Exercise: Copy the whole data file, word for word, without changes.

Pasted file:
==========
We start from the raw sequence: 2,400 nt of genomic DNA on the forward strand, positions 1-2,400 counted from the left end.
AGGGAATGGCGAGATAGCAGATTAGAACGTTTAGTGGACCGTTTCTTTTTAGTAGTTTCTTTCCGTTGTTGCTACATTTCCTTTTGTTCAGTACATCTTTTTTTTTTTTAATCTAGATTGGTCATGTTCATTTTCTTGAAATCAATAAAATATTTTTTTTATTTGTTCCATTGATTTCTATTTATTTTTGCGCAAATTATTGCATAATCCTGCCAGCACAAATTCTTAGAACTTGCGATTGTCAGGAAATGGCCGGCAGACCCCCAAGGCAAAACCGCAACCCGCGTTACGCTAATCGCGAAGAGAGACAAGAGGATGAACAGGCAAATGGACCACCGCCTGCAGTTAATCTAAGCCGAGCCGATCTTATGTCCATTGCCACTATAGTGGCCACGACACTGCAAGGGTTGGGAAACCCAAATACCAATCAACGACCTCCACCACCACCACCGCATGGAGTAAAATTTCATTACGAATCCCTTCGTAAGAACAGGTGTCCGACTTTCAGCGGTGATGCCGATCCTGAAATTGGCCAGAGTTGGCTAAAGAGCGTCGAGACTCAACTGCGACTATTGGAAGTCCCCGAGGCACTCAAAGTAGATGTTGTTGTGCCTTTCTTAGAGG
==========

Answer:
We start from the raw sequence: 2,400 nt of genomic DNA on the forward strand, positions 1-2,400 counted from the left end.
AGGGAATGGCGAGATAGCAGATTAGAACGTTTAGTGGACCGTTTCTTTTTAGTAGTTTCTTTCCGTTGTTGCTACATTTCCTTTTGTTCAGTACATCTTTTTTTTTTTTAATCTAGATTGGTCATGTTCATTTTCTTGAAATCAATAAAATATTTTTTTTATTTGTTCCATTGATTTCTATTTATTTTTGCGCAAATTATTGCATAATCCTGCCAGCACAAATTCTTAGAACTTGCGATTGTCAGGAAATGGCCGGCAGACCCCCAAGGCAAAACCGCAACCCGCGTTACGCTAATCGCGAAGAGAGACAAGAGGATGAACAGGCAAATGGACCACCGCCTGCAGTTAATCTAAGCCGAGCCGATCTTATGTCCATTGCCACTATAGTGGCCACGACACTGCAAGGGTTGGGAAACCCAAATACCAATCAACGACCTCCACCACCACCACCGCATGGAGTAAAATTTCATTACGAATCCCTTCGTAAGAACAGGTGTCCGACTTTCAGCGGTGATGCCGATCCTGAAATTGGCCAGAGTTGGCTAAAGAGCGTCGAGACTCAACTGCGACTATTGGAAGTCCCCGAGGCACTCAAAGTAGATGTTGTTGTGCCTTTCTTAGAGG